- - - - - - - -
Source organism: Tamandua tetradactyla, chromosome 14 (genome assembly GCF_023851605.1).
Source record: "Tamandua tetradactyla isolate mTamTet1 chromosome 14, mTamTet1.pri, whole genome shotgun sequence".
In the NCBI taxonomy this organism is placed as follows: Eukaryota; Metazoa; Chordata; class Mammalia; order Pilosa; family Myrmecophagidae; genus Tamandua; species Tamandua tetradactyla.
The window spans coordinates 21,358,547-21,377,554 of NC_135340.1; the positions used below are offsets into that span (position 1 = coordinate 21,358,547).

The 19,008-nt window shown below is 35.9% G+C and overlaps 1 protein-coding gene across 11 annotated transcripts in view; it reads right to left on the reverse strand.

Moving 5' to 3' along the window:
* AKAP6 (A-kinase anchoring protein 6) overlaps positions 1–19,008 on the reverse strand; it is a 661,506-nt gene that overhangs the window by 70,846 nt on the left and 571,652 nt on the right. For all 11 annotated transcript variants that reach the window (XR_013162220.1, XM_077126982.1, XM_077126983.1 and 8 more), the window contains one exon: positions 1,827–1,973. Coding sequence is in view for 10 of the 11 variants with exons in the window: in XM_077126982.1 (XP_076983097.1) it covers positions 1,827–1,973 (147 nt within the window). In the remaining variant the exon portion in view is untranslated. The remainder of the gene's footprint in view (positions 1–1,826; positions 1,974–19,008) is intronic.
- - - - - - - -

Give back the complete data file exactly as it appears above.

Source organism: Tamandua tetradactyla, chromosome 14 (genome assembly GCF_023851605.1).
Source record: "Tamandua tetradactyla isolate mTamTet1 chromosome 14, mTamTet1.pri, whole genome shotgun sequence".
In the NCBI taxonomy this organism is placed as follows: Eukaryota; Metazoa; Chordata; class Mammalia; order Pilosa; family Myrmecophagidae; genus Tamandua; species Tamandua tetradactyla.
The window spans coordinates 21,358,547-21,377,554 of NC_135340.1; the positions used below are offsets into that span (position 1 = coordinate 21,358,547).

The 19,008-nt window shown below is 35.9% G+C and overlaps 1 protein-coding gene across 11 annotated transcripts in view; it reads right to left on the reverse strand.

Moving 5' to 3' along the window:
* AKAP6 (A-kinase anchoring protein 6) overlaps positions 1–19,008 on the reverse strand; it is a 661,506-nt gene that overhangs the window by 70,846 nt on the left and 571,652 nt on the right. For all 11 annotated transcript variants that reach the window (XR_013162220.1, XM_077126982.1, XM_077126983.1 and 8 more), the window contains one exon: positions 1,827–1,973. Coding sequence is in view for 10 of the 11 variants with exons in the window: in XM_077126982.1 (XP_076983097.1) it covers positions 1,827–1,973 (147 nt within the window). In the remaining variant the exon portion in view is untranslated. The remainder of the gene's footprint in view (positions 1–1,826; positions 1,974–19,008) is intronic.